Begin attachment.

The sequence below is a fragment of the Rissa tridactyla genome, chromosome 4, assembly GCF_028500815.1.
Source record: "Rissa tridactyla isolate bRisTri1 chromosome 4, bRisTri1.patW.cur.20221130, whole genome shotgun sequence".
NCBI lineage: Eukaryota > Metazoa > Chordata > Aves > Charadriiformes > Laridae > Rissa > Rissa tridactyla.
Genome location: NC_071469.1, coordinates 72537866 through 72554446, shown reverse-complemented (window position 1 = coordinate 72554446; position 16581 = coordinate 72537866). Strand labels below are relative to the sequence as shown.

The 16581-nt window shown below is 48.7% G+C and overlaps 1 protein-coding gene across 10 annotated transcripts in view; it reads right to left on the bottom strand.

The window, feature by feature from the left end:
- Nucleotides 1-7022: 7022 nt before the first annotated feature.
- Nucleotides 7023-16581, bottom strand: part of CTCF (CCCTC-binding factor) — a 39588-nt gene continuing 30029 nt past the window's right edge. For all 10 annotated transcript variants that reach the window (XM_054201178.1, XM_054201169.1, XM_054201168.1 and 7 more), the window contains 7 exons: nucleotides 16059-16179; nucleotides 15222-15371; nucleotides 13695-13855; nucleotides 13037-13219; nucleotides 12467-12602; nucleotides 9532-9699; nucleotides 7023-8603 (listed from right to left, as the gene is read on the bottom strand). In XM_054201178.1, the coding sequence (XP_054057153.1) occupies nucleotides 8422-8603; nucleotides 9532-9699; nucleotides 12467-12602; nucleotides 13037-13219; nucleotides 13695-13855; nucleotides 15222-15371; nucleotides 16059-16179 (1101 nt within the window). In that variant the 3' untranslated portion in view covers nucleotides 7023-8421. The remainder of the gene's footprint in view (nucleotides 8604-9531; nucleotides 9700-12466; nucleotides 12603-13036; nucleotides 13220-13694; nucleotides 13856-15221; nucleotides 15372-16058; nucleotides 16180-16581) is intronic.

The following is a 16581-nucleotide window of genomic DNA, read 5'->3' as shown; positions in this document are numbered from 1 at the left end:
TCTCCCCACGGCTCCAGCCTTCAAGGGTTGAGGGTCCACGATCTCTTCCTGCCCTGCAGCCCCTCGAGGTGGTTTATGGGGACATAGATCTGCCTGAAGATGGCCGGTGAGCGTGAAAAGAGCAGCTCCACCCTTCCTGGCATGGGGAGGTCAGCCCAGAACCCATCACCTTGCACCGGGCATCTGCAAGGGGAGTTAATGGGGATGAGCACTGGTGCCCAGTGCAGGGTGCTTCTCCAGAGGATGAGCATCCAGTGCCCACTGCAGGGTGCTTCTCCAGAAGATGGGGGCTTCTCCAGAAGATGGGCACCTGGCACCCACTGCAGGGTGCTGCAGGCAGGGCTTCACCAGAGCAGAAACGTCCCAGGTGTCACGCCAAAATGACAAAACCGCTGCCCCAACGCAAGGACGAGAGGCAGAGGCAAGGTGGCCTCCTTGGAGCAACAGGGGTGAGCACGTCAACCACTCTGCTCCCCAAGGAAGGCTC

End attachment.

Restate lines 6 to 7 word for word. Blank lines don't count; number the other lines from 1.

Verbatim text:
The window, feature by feature from the left end:
- Nucleotides 1-7022: 7022 nt before the first annotated feature.